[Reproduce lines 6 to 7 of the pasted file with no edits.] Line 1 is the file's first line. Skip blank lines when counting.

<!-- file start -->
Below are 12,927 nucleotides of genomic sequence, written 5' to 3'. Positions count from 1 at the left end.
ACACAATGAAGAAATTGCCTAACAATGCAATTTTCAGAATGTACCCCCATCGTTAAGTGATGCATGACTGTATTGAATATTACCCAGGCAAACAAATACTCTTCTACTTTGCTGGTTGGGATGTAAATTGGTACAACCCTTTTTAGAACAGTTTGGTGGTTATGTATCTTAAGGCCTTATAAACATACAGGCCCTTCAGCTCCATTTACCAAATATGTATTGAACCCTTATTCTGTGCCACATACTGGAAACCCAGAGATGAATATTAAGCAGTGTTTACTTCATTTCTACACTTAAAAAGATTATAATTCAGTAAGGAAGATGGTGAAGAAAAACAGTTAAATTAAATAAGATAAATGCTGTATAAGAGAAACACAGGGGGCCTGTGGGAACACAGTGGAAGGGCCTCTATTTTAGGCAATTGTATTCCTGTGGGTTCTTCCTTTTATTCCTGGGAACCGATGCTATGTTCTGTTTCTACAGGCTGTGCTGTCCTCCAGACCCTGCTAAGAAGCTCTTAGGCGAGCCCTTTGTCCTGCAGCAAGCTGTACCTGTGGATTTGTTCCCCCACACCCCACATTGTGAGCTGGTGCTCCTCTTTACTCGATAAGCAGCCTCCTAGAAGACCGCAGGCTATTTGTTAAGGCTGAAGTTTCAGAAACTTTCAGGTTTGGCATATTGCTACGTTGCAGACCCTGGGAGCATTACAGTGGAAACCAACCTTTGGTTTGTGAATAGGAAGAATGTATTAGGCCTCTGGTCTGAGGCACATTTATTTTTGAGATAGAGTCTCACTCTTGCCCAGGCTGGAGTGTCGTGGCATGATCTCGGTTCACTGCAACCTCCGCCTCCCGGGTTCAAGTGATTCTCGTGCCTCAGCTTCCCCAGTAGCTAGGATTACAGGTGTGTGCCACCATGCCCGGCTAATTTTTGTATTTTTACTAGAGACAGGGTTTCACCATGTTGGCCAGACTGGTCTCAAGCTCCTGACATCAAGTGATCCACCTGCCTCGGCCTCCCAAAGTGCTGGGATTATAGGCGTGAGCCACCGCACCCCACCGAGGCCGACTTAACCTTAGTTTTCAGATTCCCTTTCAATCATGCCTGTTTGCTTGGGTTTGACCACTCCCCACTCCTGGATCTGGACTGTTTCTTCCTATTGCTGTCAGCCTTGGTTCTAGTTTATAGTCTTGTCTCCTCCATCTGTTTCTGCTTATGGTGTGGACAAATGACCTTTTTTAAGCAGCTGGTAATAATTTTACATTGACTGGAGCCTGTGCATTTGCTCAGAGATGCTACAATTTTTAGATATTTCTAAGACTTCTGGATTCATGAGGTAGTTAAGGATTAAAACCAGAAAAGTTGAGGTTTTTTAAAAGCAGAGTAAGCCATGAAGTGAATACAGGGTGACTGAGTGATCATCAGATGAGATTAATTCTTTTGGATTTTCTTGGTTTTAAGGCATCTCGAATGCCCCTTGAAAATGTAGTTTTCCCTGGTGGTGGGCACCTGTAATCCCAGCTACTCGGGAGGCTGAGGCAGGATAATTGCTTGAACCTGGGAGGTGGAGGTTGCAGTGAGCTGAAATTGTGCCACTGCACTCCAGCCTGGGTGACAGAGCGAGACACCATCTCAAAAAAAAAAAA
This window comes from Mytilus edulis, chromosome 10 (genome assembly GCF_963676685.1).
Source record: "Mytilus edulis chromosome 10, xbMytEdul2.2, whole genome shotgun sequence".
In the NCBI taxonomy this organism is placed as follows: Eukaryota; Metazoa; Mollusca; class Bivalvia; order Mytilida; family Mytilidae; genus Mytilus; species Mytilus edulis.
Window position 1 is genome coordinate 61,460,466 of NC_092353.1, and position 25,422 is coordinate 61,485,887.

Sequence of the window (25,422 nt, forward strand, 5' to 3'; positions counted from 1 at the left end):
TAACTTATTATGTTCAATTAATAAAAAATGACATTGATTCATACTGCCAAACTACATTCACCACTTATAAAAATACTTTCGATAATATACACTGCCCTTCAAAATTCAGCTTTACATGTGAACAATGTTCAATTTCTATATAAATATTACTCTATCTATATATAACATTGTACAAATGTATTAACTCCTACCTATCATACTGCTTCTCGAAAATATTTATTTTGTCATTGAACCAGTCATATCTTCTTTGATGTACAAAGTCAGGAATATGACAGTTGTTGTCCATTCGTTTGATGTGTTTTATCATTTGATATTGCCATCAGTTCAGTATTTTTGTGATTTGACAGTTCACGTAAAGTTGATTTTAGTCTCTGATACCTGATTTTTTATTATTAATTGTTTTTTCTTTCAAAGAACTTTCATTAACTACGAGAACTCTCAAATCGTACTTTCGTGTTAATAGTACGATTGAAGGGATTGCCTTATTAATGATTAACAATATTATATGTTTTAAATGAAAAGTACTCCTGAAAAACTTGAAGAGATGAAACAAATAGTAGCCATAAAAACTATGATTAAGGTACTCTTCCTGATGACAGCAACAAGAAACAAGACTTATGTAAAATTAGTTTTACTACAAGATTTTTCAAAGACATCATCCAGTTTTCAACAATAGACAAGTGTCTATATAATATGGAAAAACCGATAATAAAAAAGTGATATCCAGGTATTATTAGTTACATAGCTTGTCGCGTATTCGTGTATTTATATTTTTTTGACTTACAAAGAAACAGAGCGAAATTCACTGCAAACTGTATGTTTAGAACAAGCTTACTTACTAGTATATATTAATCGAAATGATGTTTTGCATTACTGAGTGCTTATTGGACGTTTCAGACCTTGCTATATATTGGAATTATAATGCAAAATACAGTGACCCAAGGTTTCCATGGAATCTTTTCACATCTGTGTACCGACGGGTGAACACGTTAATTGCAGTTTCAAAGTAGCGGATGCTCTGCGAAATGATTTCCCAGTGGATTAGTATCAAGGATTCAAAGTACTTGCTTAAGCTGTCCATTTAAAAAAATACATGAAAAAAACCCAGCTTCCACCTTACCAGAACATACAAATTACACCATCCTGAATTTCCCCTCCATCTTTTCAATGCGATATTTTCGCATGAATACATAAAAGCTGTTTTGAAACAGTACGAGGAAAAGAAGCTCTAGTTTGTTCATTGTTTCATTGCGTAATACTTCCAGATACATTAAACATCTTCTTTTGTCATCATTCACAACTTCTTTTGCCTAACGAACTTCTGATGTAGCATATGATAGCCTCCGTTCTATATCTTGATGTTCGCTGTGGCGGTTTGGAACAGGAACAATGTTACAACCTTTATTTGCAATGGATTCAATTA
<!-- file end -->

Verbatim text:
Window position 1 is genome coordinate 61,460,466 of NC_092353.1, and position 25,422 is coordinate 61,485,887.

Sequence of the window (25,422 nt, forward strand, 5' to 3'; positions counted from 1 at the left end):